Boeing [NYSE: BA] has successfully assisted the U.S. Air Force in deploying a new ground control system that will enhance the operation of 32 Global Positioning System (GPS) satellites currently in orbit.
The distributed server-based system, known as the Architecture Evolution Plan (AEP), is designed to improve operations, increase efficiency and accommodate future GPS capabilities as they become available.
"This transition marks a major GPS milestone," said Col. David Madden, U.S. Air Force. "The transition to AEP introduces a new era of GPS operational capabilities for our warfighters and civilian users around the globe. The U.S. Air Force worked with the GPS system's partners to ensure the transition was seamless to the millions of civilian and military users who rely upon the highly accurate GPS service every day."
Boeing and the Air Force rehearsed the scheduled transition repeatedly to ensure continued signal integrity, position accuracy, uninterrupted service and user transparency.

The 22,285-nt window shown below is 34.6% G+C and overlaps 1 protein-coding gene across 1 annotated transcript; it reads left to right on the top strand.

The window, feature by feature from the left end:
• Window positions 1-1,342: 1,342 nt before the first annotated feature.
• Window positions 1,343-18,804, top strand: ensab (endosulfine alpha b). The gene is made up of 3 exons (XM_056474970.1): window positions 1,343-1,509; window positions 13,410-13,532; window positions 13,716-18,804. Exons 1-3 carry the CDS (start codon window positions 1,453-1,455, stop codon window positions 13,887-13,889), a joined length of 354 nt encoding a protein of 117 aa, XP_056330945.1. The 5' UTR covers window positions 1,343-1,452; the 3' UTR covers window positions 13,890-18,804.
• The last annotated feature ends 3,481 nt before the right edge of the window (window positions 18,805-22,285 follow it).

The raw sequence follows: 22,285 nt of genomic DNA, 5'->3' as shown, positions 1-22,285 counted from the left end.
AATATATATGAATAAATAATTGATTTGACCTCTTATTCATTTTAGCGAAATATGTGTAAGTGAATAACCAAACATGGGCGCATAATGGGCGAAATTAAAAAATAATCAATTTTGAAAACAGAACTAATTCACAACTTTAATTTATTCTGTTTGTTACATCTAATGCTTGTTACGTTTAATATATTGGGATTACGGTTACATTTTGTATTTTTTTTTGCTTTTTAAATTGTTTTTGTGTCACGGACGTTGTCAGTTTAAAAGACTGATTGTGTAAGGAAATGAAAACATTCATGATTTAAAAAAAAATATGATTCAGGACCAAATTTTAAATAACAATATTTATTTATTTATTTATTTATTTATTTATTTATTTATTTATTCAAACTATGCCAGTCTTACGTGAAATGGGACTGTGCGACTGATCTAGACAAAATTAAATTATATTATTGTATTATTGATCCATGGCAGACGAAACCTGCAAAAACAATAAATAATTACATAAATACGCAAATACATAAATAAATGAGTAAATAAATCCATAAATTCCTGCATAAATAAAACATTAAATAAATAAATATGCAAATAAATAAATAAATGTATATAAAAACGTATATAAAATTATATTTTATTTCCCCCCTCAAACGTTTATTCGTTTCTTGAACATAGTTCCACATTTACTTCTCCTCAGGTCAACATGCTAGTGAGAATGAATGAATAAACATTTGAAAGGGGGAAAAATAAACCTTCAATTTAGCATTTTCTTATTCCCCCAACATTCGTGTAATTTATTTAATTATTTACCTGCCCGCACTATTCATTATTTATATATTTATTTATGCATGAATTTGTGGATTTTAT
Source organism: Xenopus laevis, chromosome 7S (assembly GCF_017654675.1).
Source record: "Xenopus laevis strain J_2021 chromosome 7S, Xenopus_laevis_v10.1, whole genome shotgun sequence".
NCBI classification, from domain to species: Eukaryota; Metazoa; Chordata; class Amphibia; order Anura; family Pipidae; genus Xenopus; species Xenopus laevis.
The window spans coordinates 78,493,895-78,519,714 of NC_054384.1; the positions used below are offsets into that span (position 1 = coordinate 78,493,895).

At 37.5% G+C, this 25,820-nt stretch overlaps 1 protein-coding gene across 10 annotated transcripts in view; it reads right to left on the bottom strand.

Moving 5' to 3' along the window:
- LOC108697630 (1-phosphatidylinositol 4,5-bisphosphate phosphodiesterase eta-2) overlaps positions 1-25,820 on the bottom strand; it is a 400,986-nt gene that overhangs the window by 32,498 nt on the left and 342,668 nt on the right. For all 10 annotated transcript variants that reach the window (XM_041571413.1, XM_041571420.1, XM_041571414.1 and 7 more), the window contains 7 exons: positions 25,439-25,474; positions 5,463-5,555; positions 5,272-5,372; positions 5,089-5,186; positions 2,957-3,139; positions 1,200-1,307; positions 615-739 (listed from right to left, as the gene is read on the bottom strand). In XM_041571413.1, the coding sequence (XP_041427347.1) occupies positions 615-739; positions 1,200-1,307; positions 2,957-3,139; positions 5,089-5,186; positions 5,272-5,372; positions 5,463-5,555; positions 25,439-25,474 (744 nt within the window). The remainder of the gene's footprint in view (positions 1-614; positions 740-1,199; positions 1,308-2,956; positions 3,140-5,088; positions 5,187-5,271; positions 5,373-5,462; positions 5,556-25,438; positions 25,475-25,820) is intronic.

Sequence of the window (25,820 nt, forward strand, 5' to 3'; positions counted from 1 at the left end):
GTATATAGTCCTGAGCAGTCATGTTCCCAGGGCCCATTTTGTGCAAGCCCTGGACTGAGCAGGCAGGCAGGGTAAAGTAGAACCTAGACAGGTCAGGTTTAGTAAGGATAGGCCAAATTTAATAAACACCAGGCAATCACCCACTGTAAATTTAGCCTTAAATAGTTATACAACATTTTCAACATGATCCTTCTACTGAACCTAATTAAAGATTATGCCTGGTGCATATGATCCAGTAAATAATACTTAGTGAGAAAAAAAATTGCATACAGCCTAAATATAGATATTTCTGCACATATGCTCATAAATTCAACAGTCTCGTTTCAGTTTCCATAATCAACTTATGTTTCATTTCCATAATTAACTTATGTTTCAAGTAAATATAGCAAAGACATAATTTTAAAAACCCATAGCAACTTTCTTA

"Given the global uses for the GPS satellites, ranging from civilian vehicle location systems and search and rescue to military uses such as land, sea and airborne navigation, it's important that the system continues to operate efficiently and correctly," said Howard Chambers, vice president and general manager of Boeing Space and Intelligence Systems. "As the prime contractor of the team, we worked closely with our Air Force customer and subcontractor Lockheed Martin to deliver an effective, next-generation control system for the GPS constellation. I thank and congratulate the transition team on this success, and we look forward to the future GPS benefits that the new ground system will support."